4

Let's say I have two simple classes :

type BaseClass() =
    abstract member PreStart : unit -> unit
    default x.PreStart() =
        printfn "Base class PreStart method"

type DerivedClass() as this =
    inherit BaseClass()

    override this.PreStart() =
        // I want to pass the body from outside
        ()

What I'm trying to do is to allow the scenario when one could pass an implementation body of the DerivedClass.PreStart method from outside. Of course I could pass just a function that could be called inside the PreStart method but this has some drawback related to the call of base.PreStart() method. I would have to pass an extra parameter to indicate whatever I want to execute the base method before the overriden body or after if at all.

What I would like to do is to allow the definition of the body like that :

let preStart = (fun (baseFn : unit->unit) ->
                        baseFn() // base class call before the overriden body
                        printfn "PreStart overriden"
                        baseFn() // base class call after the overriden body)

where baseFn() is a call to the base class method. This would be simple if we could pass around the delegate to base.PreStart call but this is not allowed by the compiler for obvious reasons.

My naive implementation with Quotations is as follows :

open FSharp.Quotations
open Microsoft.FSharp.Linq
open Microsoft.FSharp.Linq.QuotationEvaluation
open System.Linq.Expressions

type BaseClass() =

    abstract member PreStart : unit -> unit

    default x.PreStart() =
        printfn "Base class PreStart method"

type DerivedClass(expression : Expr<(unit -> obj) -> obj>) as this =
    inherit BaseClass()

    // this is not optimal <@@ this :> BaseClass @@> doesn't work
    let baseClinst = new BaseClass()
    let bexpr = <@@ baseClinst @@>
    let overrideExpr = expression
    let baseTy = typeof<BaseClass>
    let mthd = baseTy.GetMethod("PreStart")

    override this.PreStart() =
        let baseMthd = Expr.Call(bexpr, mthd, [])
        let combined = <@ ((%overrideExpr) (baseMthd.CompileUntyped())) @>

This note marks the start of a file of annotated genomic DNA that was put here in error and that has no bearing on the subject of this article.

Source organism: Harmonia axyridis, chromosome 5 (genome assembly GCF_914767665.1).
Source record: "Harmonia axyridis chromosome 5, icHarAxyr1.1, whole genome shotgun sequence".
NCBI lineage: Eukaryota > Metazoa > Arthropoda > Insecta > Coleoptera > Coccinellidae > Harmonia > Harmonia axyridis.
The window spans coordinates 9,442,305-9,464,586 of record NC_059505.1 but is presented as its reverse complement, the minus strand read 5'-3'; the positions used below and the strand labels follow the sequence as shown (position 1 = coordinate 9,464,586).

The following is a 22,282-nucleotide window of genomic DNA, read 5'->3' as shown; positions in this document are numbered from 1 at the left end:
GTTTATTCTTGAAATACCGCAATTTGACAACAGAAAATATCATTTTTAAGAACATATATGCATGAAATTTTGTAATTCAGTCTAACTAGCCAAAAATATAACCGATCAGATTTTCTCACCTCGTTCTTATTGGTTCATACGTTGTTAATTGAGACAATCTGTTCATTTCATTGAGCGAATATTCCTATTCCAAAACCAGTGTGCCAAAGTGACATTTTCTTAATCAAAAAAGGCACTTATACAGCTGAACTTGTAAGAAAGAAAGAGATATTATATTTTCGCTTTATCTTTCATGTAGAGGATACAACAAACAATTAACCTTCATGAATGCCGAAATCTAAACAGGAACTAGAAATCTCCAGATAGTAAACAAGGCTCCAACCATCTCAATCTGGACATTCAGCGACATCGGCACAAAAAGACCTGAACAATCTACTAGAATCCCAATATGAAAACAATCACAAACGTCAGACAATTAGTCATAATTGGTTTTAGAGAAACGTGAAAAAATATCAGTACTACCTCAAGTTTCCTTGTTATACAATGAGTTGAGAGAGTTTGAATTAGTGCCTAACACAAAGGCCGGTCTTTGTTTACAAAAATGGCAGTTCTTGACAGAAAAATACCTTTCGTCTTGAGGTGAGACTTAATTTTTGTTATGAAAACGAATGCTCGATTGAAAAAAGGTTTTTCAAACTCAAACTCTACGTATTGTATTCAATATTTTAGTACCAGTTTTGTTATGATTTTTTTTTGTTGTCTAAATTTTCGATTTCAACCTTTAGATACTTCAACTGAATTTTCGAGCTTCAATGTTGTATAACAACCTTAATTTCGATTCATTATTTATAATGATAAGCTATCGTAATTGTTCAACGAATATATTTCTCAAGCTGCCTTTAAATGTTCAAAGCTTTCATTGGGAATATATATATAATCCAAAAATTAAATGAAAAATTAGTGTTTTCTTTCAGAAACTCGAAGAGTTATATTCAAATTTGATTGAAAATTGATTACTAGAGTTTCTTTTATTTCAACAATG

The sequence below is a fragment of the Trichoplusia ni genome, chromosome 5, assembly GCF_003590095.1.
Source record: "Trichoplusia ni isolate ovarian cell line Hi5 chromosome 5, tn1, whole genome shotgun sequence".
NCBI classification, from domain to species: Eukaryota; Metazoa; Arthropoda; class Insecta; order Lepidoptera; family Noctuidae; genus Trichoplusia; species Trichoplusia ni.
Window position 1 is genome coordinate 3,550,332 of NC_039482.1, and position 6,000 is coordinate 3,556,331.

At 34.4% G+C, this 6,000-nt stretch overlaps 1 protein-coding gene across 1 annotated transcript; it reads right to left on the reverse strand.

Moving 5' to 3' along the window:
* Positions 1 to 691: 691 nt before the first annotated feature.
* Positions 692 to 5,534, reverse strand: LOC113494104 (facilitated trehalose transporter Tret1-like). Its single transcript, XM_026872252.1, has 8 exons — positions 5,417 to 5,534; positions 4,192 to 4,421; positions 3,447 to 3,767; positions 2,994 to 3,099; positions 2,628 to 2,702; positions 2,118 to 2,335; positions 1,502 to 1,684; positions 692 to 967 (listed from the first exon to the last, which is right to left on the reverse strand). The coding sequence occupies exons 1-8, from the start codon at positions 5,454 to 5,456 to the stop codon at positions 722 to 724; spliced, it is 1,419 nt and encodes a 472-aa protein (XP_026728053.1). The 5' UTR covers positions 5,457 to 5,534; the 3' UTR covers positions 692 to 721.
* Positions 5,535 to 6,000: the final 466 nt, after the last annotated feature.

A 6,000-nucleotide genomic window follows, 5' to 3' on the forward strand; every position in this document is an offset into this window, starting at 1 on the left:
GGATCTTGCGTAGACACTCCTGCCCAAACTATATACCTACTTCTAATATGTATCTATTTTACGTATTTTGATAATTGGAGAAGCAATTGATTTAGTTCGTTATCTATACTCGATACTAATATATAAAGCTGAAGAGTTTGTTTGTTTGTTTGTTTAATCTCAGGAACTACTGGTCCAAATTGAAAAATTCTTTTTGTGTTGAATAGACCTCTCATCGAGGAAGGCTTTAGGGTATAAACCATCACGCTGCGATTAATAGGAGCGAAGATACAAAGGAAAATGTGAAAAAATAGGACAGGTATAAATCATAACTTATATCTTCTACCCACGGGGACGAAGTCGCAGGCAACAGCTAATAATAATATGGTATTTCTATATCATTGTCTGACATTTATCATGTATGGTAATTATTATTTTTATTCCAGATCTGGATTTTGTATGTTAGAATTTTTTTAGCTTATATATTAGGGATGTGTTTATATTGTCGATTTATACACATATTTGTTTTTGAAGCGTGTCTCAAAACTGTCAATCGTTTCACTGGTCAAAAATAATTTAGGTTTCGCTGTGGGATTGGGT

let l = QuotationEvaluator.EvaluateUntyped combined
        ()

let preStart = <@ 
                    fun (baseFn : unit->obj) ->
                        baseFn() // base class call before the overriden body
                        printfn "PreStart overriden"
                        baseFn() // base class call after the overriden body
               @>

let d = new DerivedClass(preStart)

if prints the following output as expected:

> d.PreStart();;
Base class PreStart method
PreStart overriden
Base class PreStart method
val it : unit = ()
> 

However I'm not happy with this code

  • In the DerivedClass I have to create an instance of the base class let baseClinst = new BaseClass() which servs as a base expression parameter to Expr.Call. Doing this doesn't work let bexpr = <@@ this :> BaseClass @@>. This is just calling another's instance of base class retrieved by reflection.
  • I had to modify the type of the function from unit -> unit to unit -> obj because of the return of the call to baseMthd.CompileUntyped()
  • It certainly not optimal and ugly.

My question is simple. How to improve this code to be more idiomatic F#? Or maybe there are other means than Quotations to achieve it?

6

You don't really need quotations for this. The obvious solution (that does not work) is to take a function and pass it base.PreStart as a parameter (so that the function can decide when to call the base class implementation):

type DerivedClass1(preStart) =
    inherit BaseClass()
    override this.PreStart() =
        preStart base.PreStart

Now, this does not work because F# only allows you to call base.PreStart directly and it does not allow passing it as a function. However, you can define a private member that calls the base class implementation and pass this new member as a parameter to prestart:

type DerivedClass(preStart) =
    inherit BaseClass()
    member private this.BasePreStart() = 
        base.PreStart()
    override this.PreStart() =
        preStart this.BasePreStart
  • Wow @Tomas, this answer is just a blast ! I've tried the first solution and because it didn't work I started to use quotations :) I didn't know that it's enough to define a level of indirection wrapping the base call and pass it to the prestart function. I didn't try as I was sure it would be a fail :) However just of curiosity if using quotations what would you fix in the original code ? Anyway it deserves a solved check :) – Tomasz Jaskuλa Aug 28 '15 at 14:16

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